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When I first tried a Boulevardier I did not like how bitter it was, and I did not like the flavours of the Campari.

I ended up making a drink the other night where-in I swapped out the Campari and used Aperol in it's place.

 

1.5 oz Bulleit bourbon

1 oz Aperol

1 oz Cinzano sweet vermouth

Built over ice in an old fashioned glass

Finished with some nice orange zest; expressed and dropped in

 

It was a very nice drink, though certainly different from a traditional Boulevardier. With the spice and bitter of the vermouth and Aperol combined with the orange flavours of the Aperol and the zest it tastes a lot like an Old Fashioned meets a Manhattan. This is definitely my go-to drink now for when I want a cocktail of this style. I don't know if it has a proper name, though I don't think it could really correctly be called a Boulevardier.

 

I have also tried it with Carpano Antica Formula (this was awesome) and Del Professore sweet vermouth (very very sweet, but also really good), but always with Bulleit.

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Made a 2:1:1 & orange zest with Maker's Cask Strength last night. The bourbon definitely had the lead roll here with a nice bittersweet backbone.

IMG_20150712_183413.jpg


@AZBittersLab

AZBittersLab.com

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I couldn't resist the banana liqueur, but this was too sweet. :( I would change it a bit to make it more bourbon-forward, and reduce both the Campari and the banana.

 

Anvil’s Banana Boulevardier (Terry Williams) with High West American Prairie bourbon, Cocchi vermouth di Torino, Campari, Giffard banana liqueur.

 

Anvil’s Banana Boulevardier (Terry Williams) with High West American Prairie bourbon, Cocchi vermouth di Torino, Campari, Giffard banana liqueur #cocktail #cocktails #campari #bourbon #whiskey


 

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@FrogPrincesse - maybe add dry vermouth, or split the sweet 50/50 with dry? I do that a lot. That banana addition scares me.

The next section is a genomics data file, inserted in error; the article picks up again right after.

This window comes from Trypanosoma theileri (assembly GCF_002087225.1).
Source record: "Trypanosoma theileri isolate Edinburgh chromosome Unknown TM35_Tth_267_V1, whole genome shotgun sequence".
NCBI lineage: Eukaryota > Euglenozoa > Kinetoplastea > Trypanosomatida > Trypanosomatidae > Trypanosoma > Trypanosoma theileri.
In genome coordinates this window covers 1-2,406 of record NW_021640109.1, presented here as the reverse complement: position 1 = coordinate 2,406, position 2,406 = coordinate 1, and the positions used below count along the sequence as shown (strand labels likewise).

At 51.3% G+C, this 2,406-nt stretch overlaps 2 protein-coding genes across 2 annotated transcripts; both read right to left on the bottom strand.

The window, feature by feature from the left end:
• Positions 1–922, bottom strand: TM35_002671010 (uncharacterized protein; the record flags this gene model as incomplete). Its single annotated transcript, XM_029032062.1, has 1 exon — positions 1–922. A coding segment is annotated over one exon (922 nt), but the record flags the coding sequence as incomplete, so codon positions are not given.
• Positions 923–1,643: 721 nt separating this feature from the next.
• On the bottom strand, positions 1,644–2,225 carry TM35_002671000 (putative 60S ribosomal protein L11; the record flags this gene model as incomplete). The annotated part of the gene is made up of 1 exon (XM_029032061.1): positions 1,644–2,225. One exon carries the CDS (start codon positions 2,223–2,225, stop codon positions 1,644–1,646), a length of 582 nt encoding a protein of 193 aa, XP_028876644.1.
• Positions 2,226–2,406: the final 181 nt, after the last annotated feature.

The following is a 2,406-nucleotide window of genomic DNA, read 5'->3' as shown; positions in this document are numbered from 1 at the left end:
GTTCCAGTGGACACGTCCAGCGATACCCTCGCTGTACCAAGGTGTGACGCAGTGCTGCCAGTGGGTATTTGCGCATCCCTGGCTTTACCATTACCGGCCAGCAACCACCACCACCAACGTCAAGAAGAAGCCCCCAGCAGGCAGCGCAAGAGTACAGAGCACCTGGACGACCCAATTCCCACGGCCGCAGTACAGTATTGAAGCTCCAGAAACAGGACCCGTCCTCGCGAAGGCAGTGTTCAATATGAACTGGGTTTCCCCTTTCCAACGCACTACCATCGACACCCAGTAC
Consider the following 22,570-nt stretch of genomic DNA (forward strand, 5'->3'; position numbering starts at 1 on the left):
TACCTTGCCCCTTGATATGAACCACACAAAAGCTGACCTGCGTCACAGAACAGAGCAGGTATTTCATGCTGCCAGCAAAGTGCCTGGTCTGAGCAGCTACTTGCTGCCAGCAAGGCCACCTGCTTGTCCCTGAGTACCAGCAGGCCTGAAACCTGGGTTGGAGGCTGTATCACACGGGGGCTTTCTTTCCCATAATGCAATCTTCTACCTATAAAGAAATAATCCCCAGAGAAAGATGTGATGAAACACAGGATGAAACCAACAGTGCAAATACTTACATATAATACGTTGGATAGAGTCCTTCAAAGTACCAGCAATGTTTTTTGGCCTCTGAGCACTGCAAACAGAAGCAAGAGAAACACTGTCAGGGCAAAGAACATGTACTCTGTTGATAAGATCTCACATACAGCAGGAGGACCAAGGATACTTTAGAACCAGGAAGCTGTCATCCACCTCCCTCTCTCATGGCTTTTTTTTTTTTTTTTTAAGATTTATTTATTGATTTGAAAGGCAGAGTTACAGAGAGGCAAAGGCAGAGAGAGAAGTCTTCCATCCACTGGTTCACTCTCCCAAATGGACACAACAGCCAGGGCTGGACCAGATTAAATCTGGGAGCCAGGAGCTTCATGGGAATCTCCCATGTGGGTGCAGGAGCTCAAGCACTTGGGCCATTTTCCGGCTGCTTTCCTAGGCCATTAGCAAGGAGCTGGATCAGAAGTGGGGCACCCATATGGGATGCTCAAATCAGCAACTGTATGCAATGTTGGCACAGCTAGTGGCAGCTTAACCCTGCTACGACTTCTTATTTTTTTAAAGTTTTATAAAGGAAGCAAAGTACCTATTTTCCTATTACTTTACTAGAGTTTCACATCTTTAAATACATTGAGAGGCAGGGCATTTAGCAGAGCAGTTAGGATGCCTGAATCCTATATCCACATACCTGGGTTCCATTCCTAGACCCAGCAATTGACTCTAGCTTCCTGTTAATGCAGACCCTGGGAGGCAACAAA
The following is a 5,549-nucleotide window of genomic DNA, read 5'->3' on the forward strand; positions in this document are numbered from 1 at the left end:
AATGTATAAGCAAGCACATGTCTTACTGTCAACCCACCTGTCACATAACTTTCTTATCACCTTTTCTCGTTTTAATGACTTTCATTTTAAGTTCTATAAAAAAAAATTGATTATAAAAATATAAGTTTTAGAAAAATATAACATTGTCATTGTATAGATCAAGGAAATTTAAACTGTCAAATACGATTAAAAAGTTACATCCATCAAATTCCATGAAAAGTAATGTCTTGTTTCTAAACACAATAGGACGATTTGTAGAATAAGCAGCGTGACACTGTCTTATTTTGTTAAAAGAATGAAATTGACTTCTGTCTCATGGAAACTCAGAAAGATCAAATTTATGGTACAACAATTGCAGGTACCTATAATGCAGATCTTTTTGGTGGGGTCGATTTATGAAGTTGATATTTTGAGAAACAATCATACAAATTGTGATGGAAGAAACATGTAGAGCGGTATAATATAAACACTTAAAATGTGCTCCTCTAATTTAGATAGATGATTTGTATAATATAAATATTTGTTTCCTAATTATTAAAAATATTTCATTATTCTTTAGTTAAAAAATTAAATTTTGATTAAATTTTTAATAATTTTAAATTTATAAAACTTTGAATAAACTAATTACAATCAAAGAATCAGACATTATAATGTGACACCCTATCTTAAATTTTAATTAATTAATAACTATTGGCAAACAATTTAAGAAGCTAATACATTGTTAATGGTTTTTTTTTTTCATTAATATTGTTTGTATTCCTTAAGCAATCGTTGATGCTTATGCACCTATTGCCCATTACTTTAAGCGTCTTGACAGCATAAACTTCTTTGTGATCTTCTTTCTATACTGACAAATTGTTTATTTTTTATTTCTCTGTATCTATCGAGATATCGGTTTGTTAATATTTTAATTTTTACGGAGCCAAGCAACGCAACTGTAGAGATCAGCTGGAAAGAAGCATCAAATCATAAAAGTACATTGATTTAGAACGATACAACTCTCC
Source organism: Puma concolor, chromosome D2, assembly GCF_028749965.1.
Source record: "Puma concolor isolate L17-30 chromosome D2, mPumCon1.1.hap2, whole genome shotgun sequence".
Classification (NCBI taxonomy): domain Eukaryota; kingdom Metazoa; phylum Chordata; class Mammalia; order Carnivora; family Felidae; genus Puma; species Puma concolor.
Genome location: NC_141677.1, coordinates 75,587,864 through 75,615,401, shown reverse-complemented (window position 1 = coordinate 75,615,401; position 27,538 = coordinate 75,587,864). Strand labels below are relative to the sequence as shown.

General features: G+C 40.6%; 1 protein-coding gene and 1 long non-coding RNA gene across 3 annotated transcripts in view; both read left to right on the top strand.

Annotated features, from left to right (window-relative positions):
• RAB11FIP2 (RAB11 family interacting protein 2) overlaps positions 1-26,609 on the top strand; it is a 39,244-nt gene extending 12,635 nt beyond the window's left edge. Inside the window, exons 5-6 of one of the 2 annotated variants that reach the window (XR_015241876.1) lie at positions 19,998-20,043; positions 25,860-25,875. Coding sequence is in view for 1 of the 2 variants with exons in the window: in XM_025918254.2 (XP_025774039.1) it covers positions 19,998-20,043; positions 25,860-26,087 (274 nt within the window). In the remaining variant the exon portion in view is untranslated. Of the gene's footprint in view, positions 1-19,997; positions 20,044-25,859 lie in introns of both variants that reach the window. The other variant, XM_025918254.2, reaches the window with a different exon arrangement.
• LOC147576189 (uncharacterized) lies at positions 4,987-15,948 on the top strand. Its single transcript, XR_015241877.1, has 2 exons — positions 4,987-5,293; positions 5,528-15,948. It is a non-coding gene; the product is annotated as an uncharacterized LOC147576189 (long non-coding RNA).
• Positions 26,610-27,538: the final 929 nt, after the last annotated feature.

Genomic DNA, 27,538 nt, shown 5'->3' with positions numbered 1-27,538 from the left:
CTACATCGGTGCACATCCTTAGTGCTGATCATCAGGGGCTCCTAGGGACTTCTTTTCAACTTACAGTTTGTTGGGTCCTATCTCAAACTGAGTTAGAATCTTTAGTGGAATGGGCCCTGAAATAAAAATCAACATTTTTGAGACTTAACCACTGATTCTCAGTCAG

Kindred Cocktails | Craft + Collect + Concoct + Categorize + Community

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Equal parts Rittenhouse, Punt e Mes, and Campari, which Kindred tells me is the Cure (New Orleans) spec. 

Feared it would be too bitter, but the balance worked well. The spice and heat of the rye sufficed to keep the drink from getting too candy-ish, and there was a nice complexity to the bitterness. 

Bought a relatively ugly "juice orange" and it provided a great twist.

IMG_2471.png

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A Boulevardier riff I tried last night:

 

1.5 oz Old Granddad 100

.75 oz Bruto Americano

.5 oz Lustau PX
Small pinch of salt

 

Express a lemon peel and drop it in the stirring vessel, stir, strain, coupe, no garnish.

 

I love this Bruto Americano, I was a little concerned the strong rosemary-ish flavors wouldn't jive but this seemed to work, the depth of sweetness from the PX helped.

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Here's a spicy Boulevardier variant, the Midnight Stroll

1.5 rye, .75 Campari, .5 Ramazzotti, .25 PF dry curacao, dash Peychaud's, orange twist

My wife suggested a pinch of salt wouldn't be out of order, and I think she's right.

IMG_2714 1.png